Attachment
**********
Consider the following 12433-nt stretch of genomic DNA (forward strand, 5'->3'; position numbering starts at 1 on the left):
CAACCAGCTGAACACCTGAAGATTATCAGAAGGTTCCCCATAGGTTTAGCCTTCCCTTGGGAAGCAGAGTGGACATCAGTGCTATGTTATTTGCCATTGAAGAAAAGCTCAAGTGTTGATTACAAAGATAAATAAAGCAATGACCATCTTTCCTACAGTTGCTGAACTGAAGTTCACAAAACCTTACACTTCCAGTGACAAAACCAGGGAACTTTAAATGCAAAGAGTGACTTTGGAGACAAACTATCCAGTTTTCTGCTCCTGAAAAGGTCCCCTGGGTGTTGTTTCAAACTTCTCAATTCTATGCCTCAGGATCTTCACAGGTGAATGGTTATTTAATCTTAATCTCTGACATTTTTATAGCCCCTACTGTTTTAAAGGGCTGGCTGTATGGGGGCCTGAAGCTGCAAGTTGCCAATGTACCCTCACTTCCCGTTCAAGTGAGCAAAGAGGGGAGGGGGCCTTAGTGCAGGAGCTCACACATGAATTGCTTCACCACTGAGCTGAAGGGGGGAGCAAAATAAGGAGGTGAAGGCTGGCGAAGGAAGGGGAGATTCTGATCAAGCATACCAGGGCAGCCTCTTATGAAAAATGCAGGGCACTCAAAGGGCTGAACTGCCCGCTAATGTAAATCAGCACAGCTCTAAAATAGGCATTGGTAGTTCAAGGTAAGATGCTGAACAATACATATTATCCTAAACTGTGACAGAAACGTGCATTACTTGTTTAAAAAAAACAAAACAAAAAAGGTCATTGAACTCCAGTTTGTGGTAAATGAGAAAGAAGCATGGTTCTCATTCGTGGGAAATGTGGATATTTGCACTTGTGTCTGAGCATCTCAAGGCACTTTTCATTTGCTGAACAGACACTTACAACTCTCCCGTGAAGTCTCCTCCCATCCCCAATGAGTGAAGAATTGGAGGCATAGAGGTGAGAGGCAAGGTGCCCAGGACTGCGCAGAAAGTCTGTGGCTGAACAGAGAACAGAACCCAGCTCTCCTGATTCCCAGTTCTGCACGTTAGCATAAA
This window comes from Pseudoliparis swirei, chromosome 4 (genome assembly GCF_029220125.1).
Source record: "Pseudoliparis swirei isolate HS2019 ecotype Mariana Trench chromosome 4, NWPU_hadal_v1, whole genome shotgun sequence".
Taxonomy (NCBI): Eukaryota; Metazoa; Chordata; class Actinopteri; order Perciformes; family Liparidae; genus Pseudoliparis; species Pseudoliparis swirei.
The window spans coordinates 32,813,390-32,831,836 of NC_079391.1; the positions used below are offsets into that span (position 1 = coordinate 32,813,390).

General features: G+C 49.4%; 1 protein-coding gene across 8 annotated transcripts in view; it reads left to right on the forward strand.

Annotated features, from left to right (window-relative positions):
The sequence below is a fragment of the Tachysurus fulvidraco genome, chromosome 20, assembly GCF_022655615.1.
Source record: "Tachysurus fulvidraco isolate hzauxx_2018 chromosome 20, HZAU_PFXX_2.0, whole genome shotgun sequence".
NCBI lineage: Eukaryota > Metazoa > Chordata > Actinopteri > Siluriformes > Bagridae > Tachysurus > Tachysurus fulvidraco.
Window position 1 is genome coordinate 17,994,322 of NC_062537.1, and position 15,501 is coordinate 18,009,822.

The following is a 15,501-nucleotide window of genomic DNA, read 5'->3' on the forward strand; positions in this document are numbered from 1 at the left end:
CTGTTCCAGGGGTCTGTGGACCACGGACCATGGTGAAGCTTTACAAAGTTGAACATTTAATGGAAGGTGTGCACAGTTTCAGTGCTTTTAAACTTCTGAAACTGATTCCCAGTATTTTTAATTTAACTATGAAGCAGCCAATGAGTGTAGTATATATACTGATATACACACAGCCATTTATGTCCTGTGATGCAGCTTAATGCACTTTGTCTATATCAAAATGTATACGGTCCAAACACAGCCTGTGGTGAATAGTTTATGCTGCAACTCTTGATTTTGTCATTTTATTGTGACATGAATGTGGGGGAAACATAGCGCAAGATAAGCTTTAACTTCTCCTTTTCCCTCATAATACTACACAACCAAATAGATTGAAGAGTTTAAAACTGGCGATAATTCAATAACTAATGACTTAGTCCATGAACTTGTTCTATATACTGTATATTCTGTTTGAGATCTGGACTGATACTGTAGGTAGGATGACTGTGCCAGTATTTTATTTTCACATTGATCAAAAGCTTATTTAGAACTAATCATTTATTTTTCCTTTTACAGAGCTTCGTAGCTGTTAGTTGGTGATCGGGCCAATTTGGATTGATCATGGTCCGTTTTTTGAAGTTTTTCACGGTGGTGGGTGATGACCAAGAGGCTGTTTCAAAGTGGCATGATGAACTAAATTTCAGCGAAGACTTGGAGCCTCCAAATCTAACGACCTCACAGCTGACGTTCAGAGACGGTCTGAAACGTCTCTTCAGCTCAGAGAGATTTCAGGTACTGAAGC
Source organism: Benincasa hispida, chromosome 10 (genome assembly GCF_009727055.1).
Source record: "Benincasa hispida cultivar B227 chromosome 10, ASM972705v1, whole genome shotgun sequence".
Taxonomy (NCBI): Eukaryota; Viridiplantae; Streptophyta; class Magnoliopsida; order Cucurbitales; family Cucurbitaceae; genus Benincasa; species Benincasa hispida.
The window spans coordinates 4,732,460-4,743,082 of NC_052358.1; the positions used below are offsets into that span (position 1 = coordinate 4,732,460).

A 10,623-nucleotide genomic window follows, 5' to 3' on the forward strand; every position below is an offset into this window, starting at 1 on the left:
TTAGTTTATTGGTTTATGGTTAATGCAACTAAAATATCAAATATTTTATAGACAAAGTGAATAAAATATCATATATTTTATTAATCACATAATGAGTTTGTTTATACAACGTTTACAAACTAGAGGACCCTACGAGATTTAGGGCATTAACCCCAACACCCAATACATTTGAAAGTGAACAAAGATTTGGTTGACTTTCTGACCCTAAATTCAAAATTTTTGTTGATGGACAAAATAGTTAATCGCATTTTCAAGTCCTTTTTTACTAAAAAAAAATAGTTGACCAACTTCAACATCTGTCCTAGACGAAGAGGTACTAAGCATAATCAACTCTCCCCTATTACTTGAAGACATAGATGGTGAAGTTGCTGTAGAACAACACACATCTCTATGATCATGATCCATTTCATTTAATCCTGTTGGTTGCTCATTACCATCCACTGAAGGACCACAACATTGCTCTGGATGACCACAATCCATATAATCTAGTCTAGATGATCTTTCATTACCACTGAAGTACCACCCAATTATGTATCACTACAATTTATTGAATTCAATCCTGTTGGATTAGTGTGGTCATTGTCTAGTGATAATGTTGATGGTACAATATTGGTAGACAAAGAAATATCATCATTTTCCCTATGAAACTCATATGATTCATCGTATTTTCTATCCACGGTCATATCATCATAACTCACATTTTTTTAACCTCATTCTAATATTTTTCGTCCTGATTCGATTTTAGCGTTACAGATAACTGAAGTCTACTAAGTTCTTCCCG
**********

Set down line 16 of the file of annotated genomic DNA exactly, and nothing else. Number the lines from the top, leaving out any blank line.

Source record: "Benincasa hispida cultivar B227 chromosome 10, ASM972705v1, whole genome shotgun sequence".